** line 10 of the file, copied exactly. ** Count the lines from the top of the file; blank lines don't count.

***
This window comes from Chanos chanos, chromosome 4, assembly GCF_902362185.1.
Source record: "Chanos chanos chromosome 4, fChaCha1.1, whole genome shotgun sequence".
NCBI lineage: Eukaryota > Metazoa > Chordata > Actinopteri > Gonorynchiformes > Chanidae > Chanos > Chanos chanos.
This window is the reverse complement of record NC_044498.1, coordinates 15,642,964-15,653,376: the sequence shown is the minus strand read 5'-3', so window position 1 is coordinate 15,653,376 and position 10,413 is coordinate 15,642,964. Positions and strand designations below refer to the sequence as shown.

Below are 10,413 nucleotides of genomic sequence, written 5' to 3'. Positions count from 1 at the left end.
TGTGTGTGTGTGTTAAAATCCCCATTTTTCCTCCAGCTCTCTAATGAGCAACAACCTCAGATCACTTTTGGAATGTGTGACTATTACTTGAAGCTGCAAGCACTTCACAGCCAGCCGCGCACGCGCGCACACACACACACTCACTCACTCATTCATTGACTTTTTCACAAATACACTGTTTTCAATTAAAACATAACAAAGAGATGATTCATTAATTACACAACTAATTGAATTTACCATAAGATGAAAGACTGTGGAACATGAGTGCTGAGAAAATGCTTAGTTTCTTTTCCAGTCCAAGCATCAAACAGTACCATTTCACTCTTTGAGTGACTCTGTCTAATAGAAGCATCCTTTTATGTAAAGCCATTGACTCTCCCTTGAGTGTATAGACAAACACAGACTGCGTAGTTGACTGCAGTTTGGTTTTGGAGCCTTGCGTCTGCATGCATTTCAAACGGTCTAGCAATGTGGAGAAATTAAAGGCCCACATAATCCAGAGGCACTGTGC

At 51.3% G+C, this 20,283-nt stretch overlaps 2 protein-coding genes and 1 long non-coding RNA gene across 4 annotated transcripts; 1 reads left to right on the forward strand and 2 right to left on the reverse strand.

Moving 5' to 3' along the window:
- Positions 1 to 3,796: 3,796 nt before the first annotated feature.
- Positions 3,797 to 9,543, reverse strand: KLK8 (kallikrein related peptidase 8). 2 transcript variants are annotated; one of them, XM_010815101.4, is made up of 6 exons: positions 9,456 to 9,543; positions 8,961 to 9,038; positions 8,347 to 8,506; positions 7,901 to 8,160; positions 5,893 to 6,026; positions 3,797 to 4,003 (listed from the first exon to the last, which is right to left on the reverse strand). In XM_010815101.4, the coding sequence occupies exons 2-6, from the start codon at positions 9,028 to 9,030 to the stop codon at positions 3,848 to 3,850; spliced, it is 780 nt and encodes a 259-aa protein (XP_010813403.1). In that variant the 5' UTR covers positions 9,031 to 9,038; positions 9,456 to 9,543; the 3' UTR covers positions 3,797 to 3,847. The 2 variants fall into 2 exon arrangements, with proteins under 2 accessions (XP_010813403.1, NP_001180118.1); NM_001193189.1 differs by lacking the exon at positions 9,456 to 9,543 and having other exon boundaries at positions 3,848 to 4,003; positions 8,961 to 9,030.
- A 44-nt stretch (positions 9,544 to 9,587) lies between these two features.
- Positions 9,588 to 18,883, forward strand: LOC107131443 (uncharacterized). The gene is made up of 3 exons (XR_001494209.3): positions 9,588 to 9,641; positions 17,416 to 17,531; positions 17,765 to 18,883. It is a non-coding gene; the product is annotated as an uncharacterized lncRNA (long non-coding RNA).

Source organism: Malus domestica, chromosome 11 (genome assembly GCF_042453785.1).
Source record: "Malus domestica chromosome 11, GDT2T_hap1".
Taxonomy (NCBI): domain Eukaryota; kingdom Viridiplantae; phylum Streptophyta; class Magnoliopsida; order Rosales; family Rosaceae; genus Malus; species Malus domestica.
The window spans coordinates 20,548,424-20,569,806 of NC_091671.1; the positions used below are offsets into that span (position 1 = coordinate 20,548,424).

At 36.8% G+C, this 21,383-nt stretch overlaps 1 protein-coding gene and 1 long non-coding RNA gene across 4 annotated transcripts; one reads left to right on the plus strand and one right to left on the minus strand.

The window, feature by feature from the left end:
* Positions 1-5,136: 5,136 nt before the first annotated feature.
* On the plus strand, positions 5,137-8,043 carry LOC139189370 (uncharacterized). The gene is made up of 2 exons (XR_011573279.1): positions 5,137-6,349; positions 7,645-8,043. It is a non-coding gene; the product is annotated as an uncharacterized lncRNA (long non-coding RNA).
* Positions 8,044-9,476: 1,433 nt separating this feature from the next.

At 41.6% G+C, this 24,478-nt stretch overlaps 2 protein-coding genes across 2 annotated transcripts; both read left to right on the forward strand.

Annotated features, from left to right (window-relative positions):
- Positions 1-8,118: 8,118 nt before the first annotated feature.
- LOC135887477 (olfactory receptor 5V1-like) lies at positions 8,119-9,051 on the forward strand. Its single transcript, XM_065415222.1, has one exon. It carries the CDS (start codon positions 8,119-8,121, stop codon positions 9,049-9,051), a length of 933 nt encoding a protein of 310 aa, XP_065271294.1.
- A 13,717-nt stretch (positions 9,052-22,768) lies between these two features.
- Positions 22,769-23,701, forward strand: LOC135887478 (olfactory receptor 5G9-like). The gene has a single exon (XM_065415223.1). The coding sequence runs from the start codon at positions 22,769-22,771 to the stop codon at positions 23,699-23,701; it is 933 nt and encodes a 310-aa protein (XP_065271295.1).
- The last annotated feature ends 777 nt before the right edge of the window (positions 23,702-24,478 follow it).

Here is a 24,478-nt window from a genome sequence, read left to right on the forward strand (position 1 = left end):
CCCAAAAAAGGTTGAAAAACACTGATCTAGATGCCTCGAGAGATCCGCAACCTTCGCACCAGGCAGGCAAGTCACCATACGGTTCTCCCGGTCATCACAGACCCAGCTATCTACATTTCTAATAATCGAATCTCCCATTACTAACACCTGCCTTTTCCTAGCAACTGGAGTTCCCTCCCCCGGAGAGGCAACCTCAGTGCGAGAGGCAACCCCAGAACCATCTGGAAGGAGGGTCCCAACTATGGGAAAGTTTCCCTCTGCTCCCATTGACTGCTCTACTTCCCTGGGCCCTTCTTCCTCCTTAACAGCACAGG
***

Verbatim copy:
- Positions 3,797 to 9,543, reverse strand: KLK8 (kallikrein related peptidase 8). 2 transcript variants are annotated; one of them, XM_010815101.4, is made up of 6 exons: positions 9,456 to 9,543; positions 8,961 to 9,038; positions 8,347 to 8,506; positions 7,901 to 8,160; positions 5,893 to 6,026; positions 3,797 to 4,003 (listed from the first exon to the last, which is right to left on the reverse strand). In XM_010815101.4, the coding sequence occupies exons 2-6, from the start codon at positions 9,028 to 9,030 to the stop codon at positions 3,848 to 3,850; spliced, it is 780 nt and encodes a 259-aa protein (XP_010813403.1). In that variant the 5' UTR covers positions 9,031 to 9,038; positions 9,456 to 9,543; the 3' UTR covers positions 3,797 to 3,847. The 2 variants fall into 2 exon arrangements, with proteins under 2 accessions (XP_010813403.1, NP_001180118.1); NM_001193189.1 differs by lacking the exon at positions 9,456 to 9,543 and having other exon boundaries at positions 3,848 to 4,003; positions 8,961 to 9,030.